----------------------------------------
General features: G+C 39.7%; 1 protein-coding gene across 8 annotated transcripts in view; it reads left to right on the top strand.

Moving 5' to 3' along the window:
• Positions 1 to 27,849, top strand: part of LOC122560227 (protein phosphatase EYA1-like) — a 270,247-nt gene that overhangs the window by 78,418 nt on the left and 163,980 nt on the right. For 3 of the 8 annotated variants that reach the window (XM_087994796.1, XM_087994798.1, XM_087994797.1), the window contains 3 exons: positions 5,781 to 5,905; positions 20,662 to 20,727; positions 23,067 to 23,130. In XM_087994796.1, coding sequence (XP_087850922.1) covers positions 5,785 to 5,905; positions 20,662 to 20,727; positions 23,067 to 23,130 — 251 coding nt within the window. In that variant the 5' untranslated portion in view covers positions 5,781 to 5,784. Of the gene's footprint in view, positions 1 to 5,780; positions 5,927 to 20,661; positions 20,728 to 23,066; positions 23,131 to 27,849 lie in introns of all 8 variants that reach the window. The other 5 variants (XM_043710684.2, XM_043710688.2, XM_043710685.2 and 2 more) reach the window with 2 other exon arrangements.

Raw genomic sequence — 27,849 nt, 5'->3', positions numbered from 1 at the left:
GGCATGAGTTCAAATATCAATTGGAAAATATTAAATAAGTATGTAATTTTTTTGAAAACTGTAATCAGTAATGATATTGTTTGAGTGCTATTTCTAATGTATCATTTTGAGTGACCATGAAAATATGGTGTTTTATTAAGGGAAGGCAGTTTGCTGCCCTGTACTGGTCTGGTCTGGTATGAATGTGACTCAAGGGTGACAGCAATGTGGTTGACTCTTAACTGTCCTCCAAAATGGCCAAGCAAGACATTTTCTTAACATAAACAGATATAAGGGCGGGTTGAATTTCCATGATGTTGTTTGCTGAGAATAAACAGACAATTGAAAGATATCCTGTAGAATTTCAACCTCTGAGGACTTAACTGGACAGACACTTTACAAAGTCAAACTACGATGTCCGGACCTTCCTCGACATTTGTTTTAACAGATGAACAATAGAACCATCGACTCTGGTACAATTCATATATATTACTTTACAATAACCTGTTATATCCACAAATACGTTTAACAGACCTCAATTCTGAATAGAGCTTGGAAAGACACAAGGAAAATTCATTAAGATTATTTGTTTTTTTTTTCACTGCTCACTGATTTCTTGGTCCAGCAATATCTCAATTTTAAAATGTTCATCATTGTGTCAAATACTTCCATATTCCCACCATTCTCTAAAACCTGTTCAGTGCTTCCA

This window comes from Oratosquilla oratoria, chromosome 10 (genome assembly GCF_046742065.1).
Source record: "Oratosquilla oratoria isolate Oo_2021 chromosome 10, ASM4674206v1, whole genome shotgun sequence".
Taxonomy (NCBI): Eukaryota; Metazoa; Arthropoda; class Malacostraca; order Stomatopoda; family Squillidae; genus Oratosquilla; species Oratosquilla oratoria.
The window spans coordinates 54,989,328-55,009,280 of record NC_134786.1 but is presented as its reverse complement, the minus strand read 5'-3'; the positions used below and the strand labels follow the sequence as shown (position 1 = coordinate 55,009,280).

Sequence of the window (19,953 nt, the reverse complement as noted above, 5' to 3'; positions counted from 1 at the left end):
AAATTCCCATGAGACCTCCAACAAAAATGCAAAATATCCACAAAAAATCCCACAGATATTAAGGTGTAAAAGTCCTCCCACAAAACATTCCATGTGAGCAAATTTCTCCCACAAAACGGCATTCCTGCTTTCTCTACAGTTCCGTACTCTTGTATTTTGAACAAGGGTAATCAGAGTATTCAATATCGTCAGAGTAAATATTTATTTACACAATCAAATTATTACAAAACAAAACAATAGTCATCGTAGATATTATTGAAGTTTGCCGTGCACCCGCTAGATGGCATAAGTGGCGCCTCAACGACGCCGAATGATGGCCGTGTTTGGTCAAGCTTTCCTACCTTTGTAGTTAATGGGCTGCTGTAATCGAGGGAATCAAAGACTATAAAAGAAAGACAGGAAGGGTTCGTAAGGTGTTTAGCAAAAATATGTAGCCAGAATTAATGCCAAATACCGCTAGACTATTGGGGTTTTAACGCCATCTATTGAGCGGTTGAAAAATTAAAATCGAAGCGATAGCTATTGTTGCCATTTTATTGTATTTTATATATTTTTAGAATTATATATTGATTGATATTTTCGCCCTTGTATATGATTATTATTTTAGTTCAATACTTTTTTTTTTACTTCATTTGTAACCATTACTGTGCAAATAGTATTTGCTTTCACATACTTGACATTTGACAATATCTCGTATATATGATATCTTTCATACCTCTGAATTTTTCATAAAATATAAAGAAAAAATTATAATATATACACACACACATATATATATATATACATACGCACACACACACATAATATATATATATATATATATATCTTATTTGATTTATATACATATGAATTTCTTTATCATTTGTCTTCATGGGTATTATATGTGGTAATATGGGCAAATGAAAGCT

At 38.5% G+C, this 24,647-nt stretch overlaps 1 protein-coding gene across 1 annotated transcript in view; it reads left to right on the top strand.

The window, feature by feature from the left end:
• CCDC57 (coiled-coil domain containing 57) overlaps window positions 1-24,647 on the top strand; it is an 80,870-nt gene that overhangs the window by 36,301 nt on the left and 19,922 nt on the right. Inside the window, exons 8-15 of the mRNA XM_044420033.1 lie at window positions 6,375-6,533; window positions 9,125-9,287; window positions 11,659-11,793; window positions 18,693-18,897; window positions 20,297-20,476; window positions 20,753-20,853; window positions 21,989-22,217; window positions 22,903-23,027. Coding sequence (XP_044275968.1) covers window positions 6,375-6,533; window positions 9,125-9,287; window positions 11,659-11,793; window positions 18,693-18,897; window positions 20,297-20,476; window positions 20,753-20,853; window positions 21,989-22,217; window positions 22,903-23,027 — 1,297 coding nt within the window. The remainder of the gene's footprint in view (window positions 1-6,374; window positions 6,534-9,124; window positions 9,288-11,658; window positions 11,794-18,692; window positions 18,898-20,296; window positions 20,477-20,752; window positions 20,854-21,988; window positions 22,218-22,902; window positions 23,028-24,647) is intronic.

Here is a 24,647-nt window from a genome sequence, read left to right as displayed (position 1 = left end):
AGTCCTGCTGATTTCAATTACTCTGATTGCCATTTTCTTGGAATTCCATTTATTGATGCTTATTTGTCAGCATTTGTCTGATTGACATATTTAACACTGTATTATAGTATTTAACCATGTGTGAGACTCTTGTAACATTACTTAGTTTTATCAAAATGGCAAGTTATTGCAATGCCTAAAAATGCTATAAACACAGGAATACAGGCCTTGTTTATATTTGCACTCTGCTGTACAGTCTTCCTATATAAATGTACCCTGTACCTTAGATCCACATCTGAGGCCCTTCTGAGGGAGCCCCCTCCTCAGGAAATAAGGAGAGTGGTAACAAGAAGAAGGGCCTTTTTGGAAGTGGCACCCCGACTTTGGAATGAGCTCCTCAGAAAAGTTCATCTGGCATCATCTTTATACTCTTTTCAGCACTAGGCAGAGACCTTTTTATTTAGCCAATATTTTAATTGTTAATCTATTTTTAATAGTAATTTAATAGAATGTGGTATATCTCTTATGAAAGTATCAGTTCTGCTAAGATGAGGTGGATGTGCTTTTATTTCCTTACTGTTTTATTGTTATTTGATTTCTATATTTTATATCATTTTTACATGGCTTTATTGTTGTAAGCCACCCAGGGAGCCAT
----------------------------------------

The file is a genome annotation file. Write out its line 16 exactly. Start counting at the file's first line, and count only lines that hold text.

AGTCCTGCTGATTTCAATTACTCTGATTGCCATTTTCTTGGAATTCCATTTATTGATGCTTATTTGTCAGCATTTGTCTGATTGACATATTTAACACTGTATTATAGTATTTAACCATGTGTGAGACTCTTGTAACATTACTTAGTTTTATCAAAATGGCAAGTTATTGCAATGCCTAAAAATGCTATAAACACAGGAATACAGGCCTTGTTTATATTTGCACTCTGCTGTACAGTCTTCCTATATAAATGTACCCTGTACCTTAGATCCACATCTGAGGCCCTTCTGAGGGAGCCCCCTCCTCAGGAAATAAGGAGAGTGGTAACAAGAAGAAGGGCCTTTTTGGAAGTGGCACCCCGACTTTGGAATGAGCTCCTCAGAAAAGTTCATCTGGCATCATCTTTATACTCTTTTCAGCACTAGGCAGAGACCTTTTTATTTAGCCAATATTTTAATTGTTAATCTATTTTTAATAGTAATTTAATAGAATGTGGTATATCTCTTATGAAAGTATCAGTTCTGCTAAGATGAGGTGGATGTGCTTTTATTTCCTTACTGTTTTATTGTTATTTGATTTCTATATTTTATATCATTTTTACATGGCTTTATTGTTGTAAGCCACCCAGGGAGCCAT